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A Message to NQTs Everywhere

Associate Martin Illingworth is a senior lecturer on the Sheffield Hallam University PGCE programme. Here is his message to the NQT class of 2020.

I am writing to you on behalf of all your tutors to wish you well as you complete your course and begin to embark on the next stages of your careers. We would much rather see you all face to face to say cheerio but these strange times don't allow for this. I'm hoping that in years to come you'll all have a good story to tell in the staffroom about how your training year was curtailed.

For those of you starting your NQT year in September, schools are going to be very different from the ways that they operated as you began your first placements back in September last year. I am hearing about all sorts of different contingency plans to make sure that children are able to receive their lessons in one form or another. I suspect that you may well end up teaching part of the week in school and a part remotely. I think pupils may well take it in turns to be in the building or being taught at home.

It will be a nerve-wracking time for you. Starting a new job is a challenge at the best of times. At this time your colleagues will also be facing new ways of working and the certainty of the swing of a school year will not be there. The personal responsibility you might feel will be great. You won't be training anymore, you'll be a fully qualified teacher and the children will be looking to you for a lead. Hopefully this new status will bring with it new freedoms to make decisions about the education that your pupils need. You, after all, are a professional, and professionals are paid to make decisions and to take charge of their situations.

I know that you are looking forward to being your own bosses.

For a long time now, my rule of thumb has been to ask myself if the lessons I am offering are worth having. What is in it for the children? Why should they listen and interact, engaging with the topic in the room? What are the lasting impacts of the hour they have just spent with you? There is great merit in letting the pupils know why they are there and what is to be gained. Your lessons will carry more weight if the pupils feel a sense of ownership of the learning. When I went to school as a pupil I don't think it really dawned on me that I could get something from going to school. I just went along because that is what we kids did. You had to go. Teachers told me about the exams, but so what? They weren't a part of me, they were measurements of me. Let your new pupils in September know that what you are doing is purposeful and that it is for them and that it matters. Matters more than an exam, lasts well after the exams are done and gone.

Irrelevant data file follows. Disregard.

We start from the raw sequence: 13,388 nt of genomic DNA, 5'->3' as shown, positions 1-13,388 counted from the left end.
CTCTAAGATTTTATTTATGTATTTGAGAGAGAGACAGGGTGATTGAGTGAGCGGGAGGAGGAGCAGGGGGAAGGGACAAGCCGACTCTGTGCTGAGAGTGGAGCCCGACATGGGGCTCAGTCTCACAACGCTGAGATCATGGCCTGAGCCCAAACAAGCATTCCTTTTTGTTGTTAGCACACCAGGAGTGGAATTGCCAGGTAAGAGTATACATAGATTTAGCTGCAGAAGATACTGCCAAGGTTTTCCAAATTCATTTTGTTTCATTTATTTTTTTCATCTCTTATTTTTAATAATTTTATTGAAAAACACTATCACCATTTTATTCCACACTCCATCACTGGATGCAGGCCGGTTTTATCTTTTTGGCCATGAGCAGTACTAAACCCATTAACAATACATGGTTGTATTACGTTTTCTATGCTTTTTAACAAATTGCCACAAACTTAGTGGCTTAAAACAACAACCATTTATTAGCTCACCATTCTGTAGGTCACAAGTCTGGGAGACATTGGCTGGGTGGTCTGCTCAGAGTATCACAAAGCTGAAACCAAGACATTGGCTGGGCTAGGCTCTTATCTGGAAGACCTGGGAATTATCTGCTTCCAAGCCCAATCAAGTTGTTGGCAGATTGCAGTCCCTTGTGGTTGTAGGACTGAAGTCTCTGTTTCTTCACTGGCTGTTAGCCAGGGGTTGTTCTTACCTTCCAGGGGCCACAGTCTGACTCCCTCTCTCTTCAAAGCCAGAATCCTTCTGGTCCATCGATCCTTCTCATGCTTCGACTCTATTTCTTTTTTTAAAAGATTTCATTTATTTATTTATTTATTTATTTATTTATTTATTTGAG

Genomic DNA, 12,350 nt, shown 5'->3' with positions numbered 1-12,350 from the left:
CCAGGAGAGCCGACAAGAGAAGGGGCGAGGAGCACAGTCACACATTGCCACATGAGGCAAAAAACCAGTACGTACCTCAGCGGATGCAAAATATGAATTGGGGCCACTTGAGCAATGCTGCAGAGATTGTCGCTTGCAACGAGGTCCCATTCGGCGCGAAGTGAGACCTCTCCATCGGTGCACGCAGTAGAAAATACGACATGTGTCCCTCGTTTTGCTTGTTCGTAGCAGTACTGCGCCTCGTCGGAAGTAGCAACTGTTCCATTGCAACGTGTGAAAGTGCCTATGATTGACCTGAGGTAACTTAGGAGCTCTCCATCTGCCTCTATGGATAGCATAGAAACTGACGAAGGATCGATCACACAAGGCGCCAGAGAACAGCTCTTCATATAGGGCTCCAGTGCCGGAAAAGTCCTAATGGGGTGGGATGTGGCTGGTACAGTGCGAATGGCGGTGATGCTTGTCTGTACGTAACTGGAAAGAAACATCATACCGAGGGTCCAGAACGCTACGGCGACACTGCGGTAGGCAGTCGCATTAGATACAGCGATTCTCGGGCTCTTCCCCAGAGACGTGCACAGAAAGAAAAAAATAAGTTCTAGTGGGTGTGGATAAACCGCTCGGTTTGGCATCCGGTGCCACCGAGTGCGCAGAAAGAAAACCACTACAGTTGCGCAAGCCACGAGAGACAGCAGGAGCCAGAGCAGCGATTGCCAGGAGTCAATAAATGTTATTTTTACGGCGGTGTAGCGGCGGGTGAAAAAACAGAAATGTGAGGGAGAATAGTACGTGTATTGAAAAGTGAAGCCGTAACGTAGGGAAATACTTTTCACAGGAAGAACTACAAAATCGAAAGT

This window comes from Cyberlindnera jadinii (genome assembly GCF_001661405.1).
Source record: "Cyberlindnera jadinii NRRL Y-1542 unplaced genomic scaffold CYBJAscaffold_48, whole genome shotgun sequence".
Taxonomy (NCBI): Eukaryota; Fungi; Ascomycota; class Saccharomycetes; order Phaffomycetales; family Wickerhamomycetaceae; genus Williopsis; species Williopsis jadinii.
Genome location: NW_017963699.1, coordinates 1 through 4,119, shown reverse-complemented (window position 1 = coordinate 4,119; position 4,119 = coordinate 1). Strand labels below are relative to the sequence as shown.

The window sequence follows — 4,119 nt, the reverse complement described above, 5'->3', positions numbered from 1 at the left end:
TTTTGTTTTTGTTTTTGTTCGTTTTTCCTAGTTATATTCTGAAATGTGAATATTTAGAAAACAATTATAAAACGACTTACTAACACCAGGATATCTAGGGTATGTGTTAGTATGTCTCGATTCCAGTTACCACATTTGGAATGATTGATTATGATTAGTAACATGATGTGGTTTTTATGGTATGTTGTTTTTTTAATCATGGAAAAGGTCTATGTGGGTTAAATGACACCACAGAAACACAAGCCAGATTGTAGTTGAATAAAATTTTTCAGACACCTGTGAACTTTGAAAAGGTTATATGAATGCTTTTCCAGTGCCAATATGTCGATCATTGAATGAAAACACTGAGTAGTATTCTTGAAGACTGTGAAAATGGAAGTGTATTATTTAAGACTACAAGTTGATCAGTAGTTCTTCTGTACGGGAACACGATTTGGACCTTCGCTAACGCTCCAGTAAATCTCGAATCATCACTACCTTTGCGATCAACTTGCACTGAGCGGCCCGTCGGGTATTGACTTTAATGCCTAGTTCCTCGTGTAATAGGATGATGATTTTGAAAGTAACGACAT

Let them see your passion for your subject and your passion for their progress.

This September has the added responsibility of adults having to re-introduce children to their 'normal' lives. Your pupils' experiences of isolation will differ greatly; some will have enjoyed long hours of leisure with their interested parents, some might have suffered any number of types of neglect in families that found the situation overwhelming. Tread carefully. Some children will want to share their excitement about being away for so long. For others, grief might be their lot and that can be a private thing for quiet moments.

Your classroom can be a place of safety and hope. You are a new teacher in a whole new world. The smile on your face and the interest you take in your new learners will earn you credit and space to manoeuvre.

Enjoy. [ITL]

About the author

Martin Illingworth

Martin Illingworth

Martin is an English specialist with many years as a teacher who is now a Senior Lecturer in Education at Sheffield Hallam University. As well books written around his subject specialism, he has also written Think Before You Teach and the controversial (but highly post-Covid world relevant) Forget School.

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